Other Important Information
Sometimes Camellia sinensis is mixed with other herbs to create intricate herbal tea concoctions. Cinnamon is one of the most popular additives (Chevallier, 2016). The plant is used to produce all kinds of teas, including the traditional black, oolong, and green teas (Shivashankara et al., 2014).
The primary constituent responsible for the nootropic benefits of the tea, L-theanine, is also responsible for the flavorful taste of the tea (Vuong et al., 2011).
L-Theanine and its parent plant, Camellia sinensis, are extremely effective brain-boosters and have been well-known throughout many cultures as such. They also offer relaxation-inducing effects. L-Theanine’s nootropic benefits are constantly being investigated and backed by a growing archive of studies and empirical data. For this reason, L-Theanine has become one of the more popular nootropics, especially in Western cultures. And its effects on cognitive function and stress make it a great addition to most nootropic stacks.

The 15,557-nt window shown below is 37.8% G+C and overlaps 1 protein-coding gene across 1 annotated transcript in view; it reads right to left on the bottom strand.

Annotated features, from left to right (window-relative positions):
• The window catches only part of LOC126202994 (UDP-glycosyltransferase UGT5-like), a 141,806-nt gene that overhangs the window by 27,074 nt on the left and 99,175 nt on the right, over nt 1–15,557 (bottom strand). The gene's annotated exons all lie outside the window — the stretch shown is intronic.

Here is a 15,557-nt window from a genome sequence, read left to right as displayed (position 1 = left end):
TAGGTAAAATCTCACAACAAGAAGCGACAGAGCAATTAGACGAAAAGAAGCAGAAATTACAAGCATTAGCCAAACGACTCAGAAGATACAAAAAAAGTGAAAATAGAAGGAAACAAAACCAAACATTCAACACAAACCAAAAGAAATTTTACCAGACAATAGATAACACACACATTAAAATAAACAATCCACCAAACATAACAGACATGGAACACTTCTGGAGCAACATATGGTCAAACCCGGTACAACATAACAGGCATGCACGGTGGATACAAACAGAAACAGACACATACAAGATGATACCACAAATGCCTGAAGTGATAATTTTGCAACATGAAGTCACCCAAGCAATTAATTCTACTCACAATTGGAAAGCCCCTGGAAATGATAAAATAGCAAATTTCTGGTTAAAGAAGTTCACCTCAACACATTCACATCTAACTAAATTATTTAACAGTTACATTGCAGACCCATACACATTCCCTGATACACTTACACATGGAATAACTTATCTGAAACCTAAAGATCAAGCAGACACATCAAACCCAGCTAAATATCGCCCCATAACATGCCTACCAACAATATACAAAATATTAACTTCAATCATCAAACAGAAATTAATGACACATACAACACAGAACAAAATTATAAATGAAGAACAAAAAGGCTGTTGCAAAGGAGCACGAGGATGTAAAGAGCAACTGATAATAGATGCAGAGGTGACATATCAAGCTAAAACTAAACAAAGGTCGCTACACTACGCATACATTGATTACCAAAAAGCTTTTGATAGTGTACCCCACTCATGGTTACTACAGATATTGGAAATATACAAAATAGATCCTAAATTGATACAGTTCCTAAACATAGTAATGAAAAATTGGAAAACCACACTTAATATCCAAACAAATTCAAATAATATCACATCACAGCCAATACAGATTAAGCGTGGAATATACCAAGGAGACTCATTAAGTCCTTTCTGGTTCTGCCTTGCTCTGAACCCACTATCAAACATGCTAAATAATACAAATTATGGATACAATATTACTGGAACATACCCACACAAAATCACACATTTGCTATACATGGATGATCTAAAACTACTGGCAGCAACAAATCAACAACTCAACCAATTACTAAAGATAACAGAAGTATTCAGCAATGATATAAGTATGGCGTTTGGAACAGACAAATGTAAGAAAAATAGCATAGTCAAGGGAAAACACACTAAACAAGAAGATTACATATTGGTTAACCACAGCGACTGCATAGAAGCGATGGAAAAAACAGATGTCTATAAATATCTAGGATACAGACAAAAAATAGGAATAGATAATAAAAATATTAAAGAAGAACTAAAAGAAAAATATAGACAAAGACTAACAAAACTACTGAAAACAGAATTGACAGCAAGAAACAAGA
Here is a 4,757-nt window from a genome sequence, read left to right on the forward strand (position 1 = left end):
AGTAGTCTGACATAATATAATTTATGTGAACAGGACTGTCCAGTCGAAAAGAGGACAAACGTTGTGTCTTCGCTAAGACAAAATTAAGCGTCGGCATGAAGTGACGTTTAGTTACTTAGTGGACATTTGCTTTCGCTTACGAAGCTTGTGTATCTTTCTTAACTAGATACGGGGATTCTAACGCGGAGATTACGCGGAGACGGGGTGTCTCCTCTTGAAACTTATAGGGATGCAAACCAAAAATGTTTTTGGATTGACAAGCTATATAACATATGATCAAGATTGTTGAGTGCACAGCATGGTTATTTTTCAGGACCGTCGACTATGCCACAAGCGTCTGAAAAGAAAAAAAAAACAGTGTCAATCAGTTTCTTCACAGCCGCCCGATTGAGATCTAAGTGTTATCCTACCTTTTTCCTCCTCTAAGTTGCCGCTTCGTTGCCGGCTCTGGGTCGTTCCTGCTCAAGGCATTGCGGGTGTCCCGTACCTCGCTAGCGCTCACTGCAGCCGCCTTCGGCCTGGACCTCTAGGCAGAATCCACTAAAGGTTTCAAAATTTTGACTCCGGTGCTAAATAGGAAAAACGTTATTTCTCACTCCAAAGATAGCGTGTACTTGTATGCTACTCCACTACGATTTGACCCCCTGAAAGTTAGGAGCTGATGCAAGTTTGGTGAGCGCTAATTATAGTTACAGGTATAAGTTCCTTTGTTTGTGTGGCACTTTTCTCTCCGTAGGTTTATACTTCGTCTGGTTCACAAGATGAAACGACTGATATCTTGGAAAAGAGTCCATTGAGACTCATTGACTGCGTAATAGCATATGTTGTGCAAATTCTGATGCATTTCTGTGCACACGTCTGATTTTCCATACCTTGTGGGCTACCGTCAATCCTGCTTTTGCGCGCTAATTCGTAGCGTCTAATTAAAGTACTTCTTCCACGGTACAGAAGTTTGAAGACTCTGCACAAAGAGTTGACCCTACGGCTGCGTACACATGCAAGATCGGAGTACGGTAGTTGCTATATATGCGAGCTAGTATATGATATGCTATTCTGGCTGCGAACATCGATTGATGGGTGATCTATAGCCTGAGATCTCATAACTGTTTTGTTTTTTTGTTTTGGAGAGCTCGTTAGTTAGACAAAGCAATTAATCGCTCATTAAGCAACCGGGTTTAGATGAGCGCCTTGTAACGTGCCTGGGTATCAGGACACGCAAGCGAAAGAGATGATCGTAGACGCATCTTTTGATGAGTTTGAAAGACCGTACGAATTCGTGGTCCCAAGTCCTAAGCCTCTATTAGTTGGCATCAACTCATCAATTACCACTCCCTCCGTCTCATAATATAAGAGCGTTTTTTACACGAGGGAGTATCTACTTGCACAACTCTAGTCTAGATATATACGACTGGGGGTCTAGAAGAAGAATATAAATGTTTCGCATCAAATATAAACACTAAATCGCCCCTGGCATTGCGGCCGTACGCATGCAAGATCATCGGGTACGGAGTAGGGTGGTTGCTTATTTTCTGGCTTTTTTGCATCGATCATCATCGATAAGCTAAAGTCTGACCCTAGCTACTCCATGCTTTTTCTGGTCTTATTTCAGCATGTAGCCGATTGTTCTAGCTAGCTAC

A Note from NooFiles
This article is intended to be used for information only. We want to remind you that consulting your physician is recommended before adding any dietary supplement of any kind to your daily regimen.
Chen, D., Chen, G., Ding, Y., Wan, P., Peng, Y., Chen, C., Ye, H.,, Zeng, X., and Ran, L. (2019). Polysaccharides from the flowers of tea (Camellia sinensis L.) modulate gut health and ameliorate cyclophosphamide-induced immunosuppression. Journal of Functional Foods. Vol. 61. DOI: https://doi.org/10.1016/j.jff.2019.103470